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Treasury to pay down debt for first time since Obama took office

weslin3
weslin3
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Treasury to pay down debt for first time since Obama took office Empty Treasury to pay down debt for first time since Obama took office

Post by weslin3 on Mon 29 Apr 2013, 6:58 pm

Treasury to pay down debt for first time since Obama took office
By Peter Schroeder - 04/29/13 03:20 PM ET

The Treasury Department announced Monday that it would reduce its level of debt in financial markets for the first time since President Obama took office.
The department said it expects to pay down a net of $35 billion in its marketable debt for the second quarter of 2013, the first time it has done so since 2007.
In February, Treasury had estimated the government would have to borrow $103 billion during the second quarter, and would end up with a cash balance of only $30 billion.

But thanks to unexpectedly higher receipts of government revenue and lower outlays in spending, the Treasury is experiencing a swing in fortune that allows officials to actually pay down some of its outstanding debt.
Treasury now expects to have a cash balance of $75 billion in June after paying down the $35 billion in debt.
Treasury also updated its borrowing projections for the third quarter of the year. The Treasury now anticipates it will borrow $223 billion from July to September, and will end that quarter with a cash balance of $80 billion.
The rosier projections come as experts are also projecting that Washington may have more time to haggle over fiscal policy before the government reaches its $16.4 trillion borrowing limit.
The Bipartisan Policy Center announced Friday that its latest projections show the government might not need to raise the debt limit until mid-October.
In January, experts with the group estimated the borrowing limit would need to be raised sometime in August, but updated information about the nation's finances has pushed that window back, the group said.
— This story was updated at 4:26 p.m.


Read more: http://thehill.com/blogs/on-the-money/budget/296775-treasury-plans-to-pay-off-debt-first-time-since-2007#ixzz2RtrKO0G5
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weslin3
weslin3
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Treasury to pay down debt for first time since Obama took office Empty Re: Treasury to pay down debt for first time since Obama took office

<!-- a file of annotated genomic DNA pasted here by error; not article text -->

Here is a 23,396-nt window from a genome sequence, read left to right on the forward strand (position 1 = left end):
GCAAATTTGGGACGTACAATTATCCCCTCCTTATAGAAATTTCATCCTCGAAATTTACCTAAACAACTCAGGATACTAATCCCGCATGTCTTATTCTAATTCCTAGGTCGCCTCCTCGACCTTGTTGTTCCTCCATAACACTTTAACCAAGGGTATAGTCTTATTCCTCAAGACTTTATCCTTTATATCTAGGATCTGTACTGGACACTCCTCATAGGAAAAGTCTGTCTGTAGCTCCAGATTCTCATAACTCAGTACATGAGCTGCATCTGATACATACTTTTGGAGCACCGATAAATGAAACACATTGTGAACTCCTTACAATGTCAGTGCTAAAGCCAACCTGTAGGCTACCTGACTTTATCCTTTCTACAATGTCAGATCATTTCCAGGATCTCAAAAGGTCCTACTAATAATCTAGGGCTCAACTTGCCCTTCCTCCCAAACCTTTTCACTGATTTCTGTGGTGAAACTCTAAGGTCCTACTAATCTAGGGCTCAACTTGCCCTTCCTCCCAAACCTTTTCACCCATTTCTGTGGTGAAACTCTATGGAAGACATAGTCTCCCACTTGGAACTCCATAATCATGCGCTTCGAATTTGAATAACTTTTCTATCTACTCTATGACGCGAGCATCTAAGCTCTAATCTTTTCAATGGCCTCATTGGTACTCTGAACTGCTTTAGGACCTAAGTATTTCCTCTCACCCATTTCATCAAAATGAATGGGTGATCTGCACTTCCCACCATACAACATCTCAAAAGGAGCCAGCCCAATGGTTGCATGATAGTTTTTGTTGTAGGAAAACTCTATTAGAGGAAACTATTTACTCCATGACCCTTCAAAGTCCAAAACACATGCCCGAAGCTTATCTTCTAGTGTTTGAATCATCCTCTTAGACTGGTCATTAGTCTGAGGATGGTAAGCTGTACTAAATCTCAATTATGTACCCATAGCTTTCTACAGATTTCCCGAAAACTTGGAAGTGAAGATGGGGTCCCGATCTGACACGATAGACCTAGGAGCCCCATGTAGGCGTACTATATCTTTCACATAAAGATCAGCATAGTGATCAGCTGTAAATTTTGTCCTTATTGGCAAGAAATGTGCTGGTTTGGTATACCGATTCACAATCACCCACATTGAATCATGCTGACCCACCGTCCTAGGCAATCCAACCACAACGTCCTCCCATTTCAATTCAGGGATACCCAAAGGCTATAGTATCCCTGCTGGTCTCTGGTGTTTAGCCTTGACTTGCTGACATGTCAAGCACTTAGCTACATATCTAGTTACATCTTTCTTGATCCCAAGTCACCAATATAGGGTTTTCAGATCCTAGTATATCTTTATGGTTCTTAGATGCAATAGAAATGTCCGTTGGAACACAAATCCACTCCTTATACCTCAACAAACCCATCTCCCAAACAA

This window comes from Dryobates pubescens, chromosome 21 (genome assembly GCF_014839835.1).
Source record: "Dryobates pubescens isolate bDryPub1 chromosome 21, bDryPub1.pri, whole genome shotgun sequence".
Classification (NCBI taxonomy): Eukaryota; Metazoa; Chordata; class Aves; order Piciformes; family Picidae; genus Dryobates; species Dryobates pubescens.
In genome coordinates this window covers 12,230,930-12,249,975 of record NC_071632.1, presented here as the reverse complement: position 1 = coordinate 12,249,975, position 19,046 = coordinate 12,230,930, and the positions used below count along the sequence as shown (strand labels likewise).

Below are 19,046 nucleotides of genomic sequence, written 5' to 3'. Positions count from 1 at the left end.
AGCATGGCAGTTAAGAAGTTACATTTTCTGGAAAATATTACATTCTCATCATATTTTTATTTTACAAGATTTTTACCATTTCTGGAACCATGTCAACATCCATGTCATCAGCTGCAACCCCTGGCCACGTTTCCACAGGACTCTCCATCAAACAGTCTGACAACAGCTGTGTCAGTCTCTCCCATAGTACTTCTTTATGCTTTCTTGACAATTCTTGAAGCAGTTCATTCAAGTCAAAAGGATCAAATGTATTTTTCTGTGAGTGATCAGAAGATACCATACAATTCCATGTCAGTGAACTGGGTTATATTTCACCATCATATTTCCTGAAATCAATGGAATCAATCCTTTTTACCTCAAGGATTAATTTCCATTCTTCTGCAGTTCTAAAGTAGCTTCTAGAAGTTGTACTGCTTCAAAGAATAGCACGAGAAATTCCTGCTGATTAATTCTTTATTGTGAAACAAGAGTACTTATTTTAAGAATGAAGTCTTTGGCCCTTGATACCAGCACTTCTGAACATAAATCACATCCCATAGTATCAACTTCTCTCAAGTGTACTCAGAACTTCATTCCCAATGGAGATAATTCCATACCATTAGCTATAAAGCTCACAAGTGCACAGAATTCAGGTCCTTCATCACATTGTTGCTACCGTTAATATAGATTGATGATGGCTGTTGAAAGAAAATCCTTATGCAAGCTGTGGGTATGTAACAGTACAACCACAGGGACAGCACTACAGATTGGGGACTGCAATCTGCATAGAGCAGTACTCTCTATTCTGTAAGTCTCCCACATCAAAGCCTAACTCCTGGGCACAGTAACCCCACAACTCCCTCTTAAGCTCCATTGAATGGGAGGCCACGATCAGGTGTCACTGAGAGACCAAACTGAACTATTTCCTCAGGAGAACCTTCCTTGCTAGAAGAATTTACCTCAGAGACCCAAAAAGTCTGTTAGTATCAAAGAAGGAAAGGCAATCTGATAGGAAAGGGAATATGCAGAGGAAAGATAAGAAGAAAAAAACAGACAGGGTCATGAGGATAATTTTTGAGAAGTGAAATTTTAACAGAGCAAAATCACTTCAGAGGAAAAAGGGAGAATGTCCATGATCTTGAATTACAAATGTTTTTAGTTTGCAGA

Post by weslin3 on Mon 29 Apr 2013, 7:03 pm

U.S. government may not hit debt limit until October





By Rachelle Younglai
WASHINGTON, April 26 | Fri Apr 26, 2013 5:45pm EDT
(Reuters) - The United States might not hit the statutory limit on its debt until October, a policy research group said on Friday, giving Republican lawmakers more time to extract spending cuts from the Obama administration in return for extending the borrowing cap.

After giving into Democratic demands in December to raise taxes and later working with them to avoid a government shutdown, Republicans have been gearing up to use the debt limit as leverage to seek fresh budget cuts and changes to the tax code.

The Bipartisan Policy Center, a Washington think tank that analyzes the U.S. Treasury's daily and monthly cash flows, had expected the federal government to hit the congressionally-set limit on its debt sometime between early-August and mid-September.

But stronger-than-expected revenues and deeper-than-anticipated budget cuts mean the ceiling on borrowing probably will not be reach until sometime between mid-August and mid-October, the group said on its website on Friday.

"October is a nasty month," BPC economic policy director Steve Bell said in an interview, noting that major government payments are due in October.

If Congress does not raise the borrowing cap before the Treasury hits the limit, the government will no longer be able to borrow money to pay its bills, including interest on its bonds, raising the risk of a damaging debt default.

In an attempt to avoid being blamed for a default, Republicans in the House of Representatives are pushing legislation to require the Treasury to pay bondholders and Social Security retirement benefits before other bills if Congress does not raise the debt ceiling on time.

The BPC said its forecast could change depending on economic conditions and when updated financial information became available.

Nearly $90 billion may soon be pumped into government coffers by the now-profitable government-controlled housing finance firms Fannie Mae and Freddie Mac to account for deferred tax assets that were written down.

The think tank, however, does not think the disbursement to the Treasury will be that high. "We do expect that there will be a payment of some size in June but it is our opinion that the number is more likely to be in the $20 billion range and not in the rumored $100 billion range," Bell said.

The Treasury has said it could not forecast an exact date for when Congress must raise the debt ceiling due to delayed tax filings and uncertainty about the effect of the government budget cuts.

http://www.reuters.com/article/2013/04/26/usa-fiscal-debt-idUSL2N0DD2QZ20130426

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